Diagnosis of nephrotic syndrome was established and US guided kidney biopsy was done. Renal specimen contained 23 glomeruli and 3 of them were globally sclerotic; the remaining glomeruli showed focal or diffuse expansion of mesangial area in a nodular pattern. There was mild tubular atrophy, and afferent and efferent arteriolar hyalinosis (Fig. 1). Immunofluorescence did not show immune deposits, and no amyloid was seen by Congo red stain (Fig. 2). Electron microscopy showed marked diffuse basement membrane thickening and some effaced podocytes. Peripheral capillary loops were uniformly thickened, without abnormal deposits. No fibrillary or micro tubular structure was observed (Fig. 1 C and D).

 

 

Discussion

This 62-year old white male with ING was a heavy tobacco smoker and had diagnosis of arterial hypertension. Moreover, he presented with high triglycerides and cholesterol blood levels, but no disturbance in glucose metabolism was detected. ING patients with hypertension, hypercholesterolemia and smoking may show exaggerated glomerulovascular response due to higher sensitivity to non-diabetic glycemic levels. Therefore, special attention has been paid to the follow-up of glucose tolerance to rule out eventual late-onset diabetes2. Three of the main risk factors involved in the pathogenesis of ING are briefly commented.

Association between arterial hypertension and nodular glomerulosclerosis has been recently suggested, and Markowitz et al reported hypertension in about 96% of 23 cases studied4. The effects of uncontrolled hypertension on the progression of chronic nephropathy are well established, as well as the role played by the rennin-angiotensin-aldosterone system both on the progression of diabetic nephropathy and the development of glomerular nodular lesions. Contrary to most of the previous reports, hypertension was not severe in this patient and retinal examination was normal, suggesting a less conspicuous role of hypertension in the genesis of the nodular changes here reported. Although hypertension seemed not essential for the origin of nodular glomerulosclerosis in the present case study, smoking is a major risk factor for high blood pressure and for ING5. Hypertensive nephrosclerosis is considered the main precursor event for development of ING; and uncontrolled hypertension can adversely influence the outcome of glomerulosclerosis5.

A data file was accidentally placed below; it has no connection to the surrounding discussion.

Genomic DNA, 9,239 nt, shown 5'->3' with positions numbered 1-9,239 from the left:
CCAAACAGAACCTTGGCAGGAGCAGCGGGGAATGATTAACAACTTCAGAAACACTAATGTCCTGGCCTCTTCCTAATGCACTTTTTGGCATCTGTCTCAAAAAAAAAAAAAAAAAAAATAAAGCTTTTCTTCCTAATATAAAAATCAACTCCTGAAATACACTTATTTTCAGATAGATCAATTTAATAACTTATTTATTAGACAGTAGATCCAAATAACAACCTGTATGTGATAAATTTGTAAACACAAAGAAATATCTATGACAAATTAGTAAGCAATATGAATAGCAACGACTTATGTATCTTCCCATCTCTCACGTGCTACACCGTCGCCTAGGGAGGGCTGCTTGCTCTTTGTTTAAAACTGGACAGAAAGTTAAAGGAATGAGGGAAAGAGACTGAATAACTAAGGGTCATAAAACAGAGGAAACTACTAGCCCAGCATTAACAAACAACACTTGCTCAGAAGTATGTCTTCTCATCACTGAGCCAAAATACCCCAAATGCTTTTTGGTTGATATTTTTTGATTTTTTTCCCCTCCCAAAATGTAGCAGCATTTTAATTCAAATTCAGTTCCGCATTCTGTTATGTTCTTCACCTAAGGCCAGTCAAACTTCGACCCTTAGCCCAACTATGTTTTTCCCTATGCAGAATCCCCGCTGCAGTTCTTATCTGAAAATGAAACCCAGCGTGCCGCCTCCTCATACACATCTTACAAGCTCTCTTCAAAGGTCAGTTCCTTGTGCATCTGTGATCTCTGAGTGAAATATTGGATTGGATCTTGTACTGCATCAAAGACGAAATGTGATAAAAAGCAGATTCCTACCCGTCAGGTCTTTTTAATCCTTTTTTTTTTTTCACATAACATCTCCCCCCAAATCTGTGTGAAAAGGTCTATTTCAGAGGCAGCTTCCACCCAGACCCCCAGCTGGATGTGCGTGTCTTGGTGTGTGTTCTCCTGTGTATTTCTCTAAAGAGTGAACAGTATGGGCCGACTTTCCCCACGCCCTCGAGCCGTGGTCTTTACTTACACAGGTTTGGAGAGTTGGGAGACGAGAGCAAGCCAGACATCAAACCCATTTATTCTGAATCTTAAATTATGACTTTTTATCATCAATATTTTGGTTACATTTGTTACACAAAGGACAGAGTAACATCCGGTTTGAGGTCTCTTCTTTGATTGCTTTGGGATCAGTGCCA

High serum levels of glucose and cholesterol have influence on the pathogenesis of ING, and Markowitz et al found hypercholesterolemia in 90% of 23 patients with ING4. SHR/N-cp rats are a genetic model of spontaneous type 2 diabetes and obesity. In contrast with the STZ model, the animals develop marked increase in serum triglycerides and cholesterol, and lower levels of serum glucose. Despite of lower hyperglycemias, significant glomerular injury, resembling the Kimmelstiel-Wilson nodules was found after 3 months of induced diabetes in SHR/N-cp rats7. These findings strongly suggest that, at least in animal models, hyperglycemia itself is not enough to cause the development of the glomerular nodular change, while hyperlipidemia constitutes an important synergistic factor.

There is growing evidence that cigarette smoking increases the risk of progression in diabetic and non-diabetic nephropathy. It has been recently proposed that the term ING should be replaced by smoke-associated nodular glomerulosclerosis, since virtually all reports of «idiopathic» nodular lesions were associated with high exposure to smoke1-5. Unfortunately, there are no animal models of smoke-induced kidney damage to demonstrate nodular glomerulosclerosis. Furthermore, regression of these lesions with smoking cessation was never unequivocally showed. However, as almost all reported cases have been described in smokers, smoking is considered as the main risk factor for the development of ING. Moreover, smoke of cigarettes contains free radicals capable of directly inducing oxidative stress2, which may increase the production of glomerular extracellular matrix by activation of TGF-and IGF receptor prosclerotic signalling pathways5. Although the age of onset of ING is more than 60 years, Kikuchi et al reported a 27-year-old male with nodular glomerulosclerosis and hypertension. The patient was tobacco smoker for more than 13 years, and was exposed to passive smoking for decades, because his parents were smokers at home1. Markowitz et al. described data from 23 patients with ING: male 78.3%, mean age 68.2 years, longstanding hypertension 95.7%, heavy smoking 91.3% (active smoking 57%), renal failure (mean creatinine 2.4 mg/dl) 82.6%, proteinuria (more than 3 g daily) 69.6%, and dyslipidemia 90%4. Nasr and D'Agati reported a 70-year-old non-diabetic woman with longstanding hypertension, chronic renal failure and albuminuria, but without dyslipidemia. She was a reformed smoker with COPD due to a pack-year: 60, and the authors suggested that the designation idiopathic nodular glomerulosclerosis should be changed by «smoking-associated nodular glomerulosclerosis»5. Therefore, the acronym ING would be changed by SANG.